It appears Canadians aren’t welcoming the bullseye brand with open arms as much as hoped. Target’s profits for the second quarter of 2013 were $611 million, down from $704 million just a year ago. The retail firm’s expansion into the great white north has led to softness in earnings. The Target in Canada expansion is only half over – although it has already opened 68 stores, it hopes to open another 56 stores by the end of 2013. Will Target be able to turn it around before it’s too late?
Investors Are Not Impressed
The third quarter of 2013 isn’t looking so rosy either. Target estimates its third quarter adjusted earnings per share (EPS) will be between 80 and 90 cents U.S. and net income will be between 55 cents and 65 cents. That doesn’t include adjusted EPS of 22 cents related to Canadian expansion. Target now forecasts its 2013 adjust earnings fall between $4.70 and $4.90 per share. How does this translate to Target’s balance sheet? It has worried some investors, as the stock fell more than three per cent.
Customer Satisfaction Down
When Target first opened its door in March, Canadians waited in line in the cold to be the first ones to dash down the aisles. The honeymoon appears to be short-lived. Only 27 per cent of shoppers said they were “very satisfied” with their shopping experience at Target, down from 32 per cent just a few months ago, according to a survey from Forum Research. It doesn’t bode well when compared to retailers like Costco and Hudson’s Bay Co., who scored 62 per cent and 40 per cent respectively in customer satisfaction.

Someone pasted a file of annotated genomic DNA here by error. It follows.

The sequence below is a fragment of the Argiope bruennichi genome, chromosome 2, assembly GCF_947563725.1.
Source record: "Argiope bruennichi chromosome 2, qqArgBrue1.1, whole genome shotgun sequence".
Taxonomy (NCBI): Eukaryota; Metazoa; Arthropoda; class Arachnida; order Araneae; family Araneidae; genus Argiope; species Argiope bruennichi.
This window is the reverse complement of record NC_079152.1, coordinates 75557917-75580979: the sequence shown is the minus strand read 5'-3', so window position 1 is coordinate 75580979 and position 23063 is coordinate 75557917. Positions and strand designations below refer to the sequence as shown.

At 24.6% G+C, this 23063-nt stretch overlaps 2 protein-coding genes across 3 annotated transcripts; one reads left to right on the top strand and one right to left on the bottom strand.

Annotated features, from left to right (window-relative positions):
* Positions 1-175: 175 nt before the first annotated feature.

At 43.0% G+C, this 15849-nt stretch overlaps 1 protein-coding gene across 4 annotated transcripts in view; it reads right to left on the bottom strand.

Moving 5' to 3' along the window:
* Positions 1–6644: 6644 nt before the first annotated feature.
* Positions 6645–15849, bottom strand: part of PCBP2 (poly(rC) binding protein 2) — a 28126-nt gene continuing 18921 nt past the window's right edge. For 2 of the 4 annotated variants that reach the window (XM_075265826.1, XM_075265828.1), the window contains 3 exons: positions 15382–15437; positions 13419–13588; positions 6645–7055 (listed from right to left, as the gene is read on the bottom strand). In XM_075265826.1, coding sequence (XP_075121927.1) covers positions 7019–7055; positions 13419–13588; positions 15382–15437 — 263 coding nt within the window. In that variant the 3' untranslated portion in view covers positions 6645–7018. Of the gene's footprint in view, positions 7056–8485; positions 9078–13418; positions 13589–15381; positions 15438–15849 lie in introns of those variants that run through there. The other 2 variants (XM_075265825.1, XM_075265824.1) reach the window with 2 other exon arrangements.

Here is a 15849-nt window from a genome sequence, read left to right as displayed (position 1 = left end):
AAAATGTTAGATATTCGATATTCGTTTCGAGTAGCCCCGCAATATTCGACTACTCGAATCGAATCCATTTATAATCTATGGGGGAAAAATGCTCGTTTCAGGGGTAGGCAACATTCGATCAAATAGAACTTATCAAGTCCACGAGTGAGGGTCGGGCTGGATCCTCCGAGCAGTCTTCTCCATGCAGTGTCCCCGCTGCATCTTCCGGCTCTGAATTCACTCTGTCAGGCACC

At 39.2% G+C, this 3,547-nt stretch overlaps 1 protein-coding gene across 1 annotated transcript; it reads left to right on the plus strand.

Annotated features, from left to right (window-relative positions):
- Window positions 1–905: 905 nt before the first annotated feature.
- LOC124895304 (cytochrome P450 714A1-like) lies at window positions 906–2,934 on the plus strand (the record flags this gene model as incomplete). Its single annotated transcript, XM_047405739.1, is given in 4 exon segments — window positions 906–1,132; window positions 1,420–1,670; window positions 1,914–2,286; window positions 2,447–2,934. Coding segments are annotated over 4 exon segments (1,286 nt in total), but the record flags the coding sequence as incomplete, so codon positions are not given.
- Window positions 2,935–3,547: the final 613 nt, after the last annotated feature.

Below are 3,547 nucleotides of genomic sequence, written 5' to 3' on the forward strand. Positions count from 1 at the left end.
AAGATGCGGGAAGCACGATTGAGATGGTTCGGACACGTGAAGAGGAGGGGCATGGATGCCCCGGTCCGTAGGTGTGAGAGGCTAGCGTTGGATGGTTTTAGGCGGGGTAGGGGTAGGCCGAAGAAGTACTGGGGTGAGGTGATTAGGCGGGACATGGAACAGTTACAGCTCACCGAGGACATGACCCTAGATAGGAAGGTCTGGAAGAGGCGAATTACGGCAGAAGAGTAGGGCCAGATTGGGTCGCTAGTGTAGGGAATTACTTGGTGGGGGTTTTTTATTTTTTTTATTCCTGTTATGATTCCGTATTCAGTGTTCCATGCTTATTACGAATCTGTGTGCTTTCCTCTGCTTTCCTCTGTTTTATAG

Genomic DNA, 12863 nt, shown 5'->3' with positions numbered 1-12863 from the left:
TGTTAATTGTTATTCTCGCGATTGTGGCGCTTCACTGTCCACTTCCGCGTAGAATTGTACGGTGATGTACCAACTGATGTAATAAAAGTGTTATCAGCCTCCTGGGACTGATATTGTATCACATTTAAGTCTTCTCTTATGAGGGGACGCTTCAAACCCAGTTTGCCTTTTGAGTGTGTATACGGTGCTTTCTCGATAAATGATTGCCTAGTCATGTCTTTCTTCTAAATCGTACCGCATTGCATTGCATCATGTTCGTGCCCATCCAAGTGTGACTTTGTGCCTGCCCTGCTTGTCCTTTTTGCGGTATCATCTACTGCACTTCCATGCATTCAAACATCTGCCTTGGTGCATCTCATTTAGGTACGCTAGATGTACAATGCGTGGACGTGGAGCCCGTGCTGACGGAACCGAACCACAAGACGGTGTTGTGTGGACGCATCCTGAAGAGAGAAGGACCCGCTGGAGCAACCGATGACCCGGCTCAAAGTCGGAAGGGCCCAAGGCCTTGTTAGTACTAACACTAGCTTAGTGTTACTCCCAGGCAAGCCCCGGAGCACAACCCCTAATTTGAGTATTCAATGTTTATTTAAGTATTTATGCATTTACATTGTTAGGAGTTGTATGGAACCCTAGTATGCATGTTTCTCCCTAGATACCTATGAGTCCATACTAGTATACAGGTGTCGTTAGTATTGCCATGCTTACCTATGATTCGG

What is behind the customer dissatisfaction? Complaints of higher prices, limited selection, and even bare shelves have plagued the U.S. retailer. “We know there is a gap in guest awareness of how low our prices really are,” says chief executive and chairman Gregg Steinhafel. “We are deploying multiple tactics to help our guests better understand the great value and convenience we provide in these categories.”
Sears Canada Feeling the Pinch
Target isn’t the only major retailer having difficulties competing in the Canadian market. Sears Canada recently announced it was cutting 245 white collar jobs from its head office. It is outsourcing the majority of the work to India and the Philippines, where it can pay workers lower wages. “We can be more efficient and be able to serve our customers better by letting [IBM and Wipro] invest in things they are good at and letting us invest in our core retail business,” says Vince Power, Sear Canada’s vice-president of corporate affairs and communications.
Sears Canada is trying to turn its fortunes around, after suffering seven consecutive years of falling sales revenue. Earlier this year it closed four of its prime locations and laid-off 700 employees, to prepare for the new entrant Target and remain the black.
It’s not going to get any easier for retailers like Target and Sears Canada. After the recent bombshell announcement of the merger of Shoppers Drug Mart and Loblaw, it’s only going to be more of an uphill battle. Target will have to be at the top of its game if it hopes to retain its customers and attract new ones.